And I'm gonna go, I'm gonna get out of here
I'm gonna get out of here, I'm gonna get on that train,
I'm gonna go on that train and go to New York City
I'm gonna be somebody, I'm gonna get on that train, go to New York City,
I'm gonna be so bad I'm gonna be a big star and I will never return,
Never return, no, never return, to burn out in this piss factory
And I will travel light.
Oh, watch me now.
By the end of her last verse, Smith would find the audience finally on her side and today, “Piss Factory” is seen as a poem turned proto-punk anthem. One night all of the right people were in the audience. The following day, she was greeted with offers to publish a chapbook, rock magazines wanted to put her poetry in their pages and she was offered a record contract. But in true punk fashion, Smith rejected all of these offers, lamenting “It came, I felt, too easy”, so she kept her job working at a bookstore and cleaning bird cages, “I didn’t really believe I was destined to clean the cage, but I also knew it wasn’t right to take the contract.”
The Poetry Project at St. Mark’s Church was not the only place where Smith fraternized with other artists. She and Robert Mapplethorpe, famous for his black and white photographs, lived at the Hotel Chelsea on West 23rd street between 7th and 8th avenue. The hotel housed writers like Jack Kerouac, Sam Shepard, and Dylan Thomas as well as musicians like Jim Morrison, Jimi Hendrix and Leonard Cohen. In Just Kids, Smith describes the hotel as an energetic and desperate haven. The artists came from all over-some were junkie poets, guitar-playing potheads, troubled filmmakers, French actors and intoxicated beauties dressed in Victorian dresses. The Hotel Chelsea served as a place where artists, who were nobodies to the outside world, could feel like somebody when passing through the hotel halls. Not only was Patti Smith exposed to rock music through her poetry readings and writing for Rolling Stone, she was a part of a rock collective at the Hotel Chelsea that laid the framework for what would become punk. It was not unusual for Smith to find herself in the same room as Janis Joplin, replete with a bottle of Southern Comfort, singing “Me and Bobby McGee” to Kris Kristofferson.
The Hotel was not ideal. Smith and Mapplethorpe struggled to pay rent, frequently battled cases of head lice, and had developed chronic coughs from unreliable heating and the cold of winter. But it was a kind of meeting house for artists at a time when, despite social inequality in the city, artists from all rungs of the ladder could co-exist and create. It was under the roof of the Hotel Chelsea where the art we know and appreciate today was created but it was on the stage of CBGB where punk rock would erupt.
In 1973, few people dared to travel below 14th street or to the Bowery but it if meant going see the New York Dolls or Patti Smith perform at CBGB, it was worth the risk. In Steven Blush’s book, New York Rock: From the Rise of the Velvet Underground to the Fall of CBGB, rock n’ roll photographer, Bob Gruen, underlines the seediness of 1970’s Lower East Side- a contrasting view from the NYU student-friendly campus that exists today. “Just getting to CBGB you had a sense of accomplishment. It was a dangerous place and people felt like survivors." The space was founded in 1973 by Hilly Kristal who had originally intended for it to be a venue for the music the name CBGB stands for: Country, Bluegrass and Blues. It was located on the ground floor of a decrepit Bowery flophouse where hundreds of alcoholics freed from jail or institutions lived. According to Kristal, the drippings from the exterior were as likely to be wine as urine as water. Though it faced competition with its more glam rock counterpart, Max’s Kansas City, early acts like the New York Dolls, Television and Patti Smith and later bands like The Ramones, Mink Deville and The Heartbreakers helped solidify CBGB as the punk performance club of Manhattan. In Just Kids, Smith remembers that despite the venue smelling like beer and piss, CBGB was instrumental in transforming the downtown art scene because “it was the ideal place to sound a clarion call. It was a club on the street of the downtrodden that drew a strange breed who welcomed artists yet unsung." Like Smith, who had merged her poetry readings into rock performance, CBGB bridged the gap between the underground rock scene and the burgeoning generation of punk.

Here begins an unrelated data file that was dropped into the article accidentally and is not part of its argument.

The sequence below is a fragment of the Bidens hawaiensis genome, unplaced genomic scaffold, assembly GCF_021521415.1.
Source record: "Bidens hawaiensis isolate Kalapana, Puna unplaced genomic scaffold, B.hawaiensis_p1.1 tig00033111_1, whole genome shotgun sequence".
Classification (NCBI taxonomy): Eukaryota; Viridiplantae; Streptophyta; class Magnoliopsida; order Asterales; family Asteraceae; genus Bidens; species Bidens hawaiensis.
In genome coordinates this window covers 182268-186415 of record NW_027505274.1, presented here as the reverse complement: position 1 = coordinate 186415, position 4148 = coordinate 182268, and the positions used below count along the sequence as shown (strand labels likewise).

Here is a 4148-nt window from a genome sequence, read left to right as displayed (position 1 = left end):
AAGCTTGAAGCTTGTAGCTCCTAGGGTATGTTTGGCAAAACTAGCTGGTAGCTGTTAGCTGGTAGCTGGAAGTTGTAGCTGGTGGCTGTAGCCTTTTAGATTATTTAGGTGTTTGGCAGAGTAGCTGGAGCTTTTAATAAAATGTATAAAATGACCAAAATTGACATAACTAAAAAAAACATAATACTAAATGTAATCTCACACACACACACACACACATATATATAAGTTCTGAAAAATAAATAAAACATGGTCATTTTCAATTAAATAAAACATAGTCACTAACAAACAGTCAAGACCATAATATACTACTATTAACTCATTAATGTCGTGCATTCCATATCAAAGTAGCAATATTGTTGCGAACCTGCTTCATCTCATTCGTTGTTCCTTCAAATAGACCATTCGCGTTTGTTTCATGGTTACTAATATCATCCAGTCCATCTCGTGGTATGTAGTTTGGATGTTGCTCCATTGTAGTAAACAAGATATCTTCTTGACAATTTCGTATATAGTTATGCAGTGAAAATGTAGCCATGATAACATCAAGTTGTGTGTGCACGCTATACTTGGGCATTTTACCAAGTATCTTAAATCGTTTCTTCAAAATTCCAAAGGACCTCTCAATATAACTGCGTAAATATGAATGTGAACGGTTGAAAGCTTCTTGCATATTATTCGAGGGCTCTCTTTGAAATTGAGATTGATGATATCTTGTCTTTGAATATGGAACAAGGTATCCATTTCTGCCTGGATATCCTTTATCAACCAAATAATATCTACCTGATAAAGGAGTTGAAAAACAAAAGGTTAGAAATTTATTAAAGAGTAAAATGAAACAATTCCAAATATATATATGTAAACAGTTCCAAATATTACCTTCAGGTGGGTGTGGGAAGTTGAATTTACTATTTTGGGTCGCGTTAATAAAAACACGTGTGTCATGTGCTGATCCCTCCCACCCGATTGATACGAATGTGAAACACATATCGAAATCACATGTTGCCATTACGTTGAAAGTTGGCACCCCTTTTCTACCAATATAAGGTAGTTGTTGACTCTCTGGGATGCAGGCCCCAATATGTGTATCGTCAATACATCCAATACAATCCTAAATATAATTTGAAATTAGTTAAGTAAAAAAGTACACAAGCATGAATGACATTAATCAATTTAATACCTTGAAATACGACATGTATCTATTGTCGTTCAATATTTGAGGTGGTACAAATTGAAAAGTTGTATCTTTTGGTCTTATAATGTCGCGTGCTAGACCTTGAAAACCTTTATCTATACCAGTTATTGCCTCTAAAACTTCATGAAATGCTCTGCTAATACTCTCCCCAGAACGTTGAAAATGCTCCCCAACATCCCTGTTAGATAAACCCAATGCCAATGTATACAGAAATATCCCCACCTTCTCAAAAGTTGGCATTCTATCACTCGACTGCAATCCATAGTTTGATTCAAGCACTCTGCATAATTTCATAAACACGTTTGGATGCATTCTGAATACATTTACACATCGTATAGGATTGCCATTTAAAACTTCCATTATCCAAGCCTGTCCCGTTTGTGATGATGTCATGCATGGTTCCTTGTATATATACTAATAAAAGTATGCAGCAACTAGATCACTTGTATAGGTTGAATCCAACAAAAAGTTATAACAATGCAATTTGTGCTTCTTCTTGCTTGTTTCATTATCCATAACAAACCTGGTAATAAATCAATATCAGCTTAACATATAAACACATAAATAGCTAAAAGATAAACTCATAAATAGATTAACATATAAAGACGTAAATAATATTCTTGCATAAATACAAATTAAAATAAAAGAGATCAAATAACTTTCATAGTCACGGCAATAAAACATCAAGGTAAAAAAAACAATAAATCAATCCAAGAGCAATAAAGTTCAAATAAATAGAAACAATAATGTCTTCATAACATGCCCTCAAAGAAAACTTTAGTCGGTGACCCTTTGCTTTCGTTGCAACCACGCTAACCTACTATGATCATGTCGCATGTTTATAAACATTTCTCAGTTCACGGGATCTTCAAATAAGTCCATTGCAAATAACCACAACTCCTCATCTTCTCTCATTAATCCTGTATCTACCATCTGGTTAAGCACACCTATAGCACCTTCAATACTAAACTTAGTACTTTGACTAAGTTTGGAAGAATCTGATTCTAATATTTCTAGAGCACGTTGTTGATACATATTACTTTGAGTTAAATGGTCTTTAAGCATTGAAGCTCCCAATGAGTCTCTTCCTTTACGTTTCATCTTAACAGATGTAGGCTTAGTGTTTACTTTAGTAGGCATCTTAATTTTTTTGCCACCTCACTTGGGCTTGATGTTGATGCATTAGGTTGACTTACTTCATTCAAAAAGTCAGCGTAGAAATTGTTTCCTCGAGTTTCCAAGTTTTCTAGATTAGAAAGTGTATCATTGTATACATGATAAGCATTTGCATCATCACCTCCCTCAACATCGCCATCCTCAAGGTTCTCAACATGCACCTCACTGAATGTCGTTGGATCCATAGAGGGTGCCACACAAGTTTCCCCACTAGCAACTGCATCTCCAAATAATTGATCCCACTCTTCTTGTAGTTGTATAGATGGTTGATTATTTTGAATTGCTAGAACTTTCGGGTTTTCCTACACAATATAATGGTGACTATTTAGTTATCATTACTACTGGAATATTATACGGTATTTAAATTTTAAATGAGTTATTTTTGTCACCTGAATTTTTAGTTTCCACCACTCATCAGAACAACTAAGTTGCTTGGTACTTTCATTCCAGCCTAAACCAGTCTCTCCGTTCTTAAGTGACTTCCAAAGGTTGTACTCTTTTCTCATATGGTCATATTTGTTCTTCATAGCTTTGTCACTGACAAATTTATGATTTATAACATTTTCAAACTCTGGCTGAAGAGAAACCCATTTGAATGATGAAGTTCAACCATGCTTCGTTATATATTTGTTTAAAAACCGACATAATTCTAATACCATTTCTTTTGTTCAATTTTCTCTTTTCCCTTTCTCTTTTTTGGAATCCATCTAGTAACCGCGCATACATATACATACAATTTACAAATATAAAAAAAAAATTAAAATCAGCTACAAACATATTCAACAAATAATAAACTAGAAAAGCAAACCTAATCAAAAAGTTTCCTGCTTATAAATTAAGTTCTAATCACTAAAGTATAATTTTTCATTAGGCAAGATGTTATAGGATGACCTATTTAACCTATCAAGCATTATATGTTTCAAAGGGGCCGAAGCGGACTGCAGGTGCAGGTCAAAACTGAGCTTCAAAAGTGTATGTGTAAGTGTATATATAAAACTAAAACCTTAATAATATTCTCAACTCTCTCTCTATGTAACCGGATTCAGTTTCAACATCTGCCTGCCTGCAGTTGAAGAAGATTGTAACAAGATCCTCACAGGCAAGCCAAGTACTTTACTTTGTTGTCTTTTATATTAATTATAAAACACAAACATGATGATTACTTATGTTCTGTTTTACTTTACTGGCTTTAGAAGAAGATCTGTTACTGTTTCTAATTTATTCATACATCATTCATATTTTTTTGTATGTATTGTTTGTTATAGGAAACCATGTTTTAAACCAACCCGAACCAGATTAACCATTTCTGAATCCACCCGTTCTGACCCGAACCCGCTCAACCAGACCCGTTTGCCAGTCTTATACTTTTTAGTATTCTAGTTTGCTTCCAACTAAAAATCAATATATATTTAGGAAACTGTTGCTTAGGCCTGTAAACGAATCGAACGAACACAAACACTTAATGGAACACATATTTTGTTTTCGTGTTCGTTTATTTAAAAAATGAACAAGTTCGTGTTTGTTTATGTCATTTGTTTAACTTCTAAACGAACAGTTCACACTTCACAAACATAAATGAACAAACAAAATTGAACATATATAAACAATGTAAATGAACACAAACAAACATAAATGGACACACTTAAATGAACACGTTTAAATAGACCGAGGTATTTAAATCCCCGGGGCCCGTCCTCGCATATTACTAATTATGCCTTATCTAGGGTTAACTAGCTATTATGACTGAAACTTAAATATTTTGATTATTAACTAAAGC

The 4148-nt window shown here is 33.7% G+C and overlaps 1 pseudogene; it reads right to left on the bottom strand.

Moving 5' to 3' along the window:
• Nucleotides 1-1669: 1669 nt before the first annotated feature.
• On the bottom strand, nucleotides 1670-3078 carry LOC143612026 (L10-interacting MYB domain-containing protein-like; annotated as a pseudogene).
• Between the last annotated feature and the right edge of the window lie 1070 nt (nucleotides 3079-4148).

Patti Smith, CBGB, NYC, New Year’s Eve, 1977
In the mid-1970s, punk sounded like freedom in a city caught in the grip of fear. The movement was born in response to the aftermath of the 1960s, the growing recession of the 1970’s and hippie escapism. Because everyone lived in cheap apartments and survived on food stamps in New York City, punk’s minimalistic aesthetic of dressing in cheap jeans and t-shirts epitomized the subculture’s rejection of commercialization and the establishment. In New York Rock, publicist Mitch Schneider suggests downtown punk and its music sounded like the city, “tightly wound” and “really urgent”. The essence of punk rockers was their rejection of conformity- none of them played their instruments terrifically well but they at least knew how to hold their guitar. They allowed their ambition to outweigh their discipline and, like Smith, played without record deals and made inconsistent money. In New York Rock, Scott Kempner of The Dictators describes the 1970’s punk as “misunderstood, a victim” and punk musician Gilda Gash describes punks as “social cripples” who were “sad, angry, damaged misfit kids that were not pretty or cool-women like myself who were not beautiful or Playboy Bunnies or models…" It was because of Patti Smith’s Dylanesque poetic sensibility that punk began to separate from rock. Punk became a sound and culture for those who didn’t quite fit in.
“Mass movements are always so unhip” explains Legs McNeil, cofounder of Punk Magazine, in his book with Gillian McCain, Please Kill Me: The Uncensored Oral History of Punk. “That’s what was so great about punk. It was an anti-movement…Hip can never be a movement." No one embodied or led a better anti-movement like Patti Smith who would eventually relent, signing a record deal with Arista Records, and go onto release her classic punk anthem, “Because the Night”. In 1977, a young sound engineer named Jimmy Iovine was working with Smith on her third LP, Easter, and suggested she listen to a demo of a song written by another artist Iovine had frequently worked with, Bruce Springsteen. The demo casset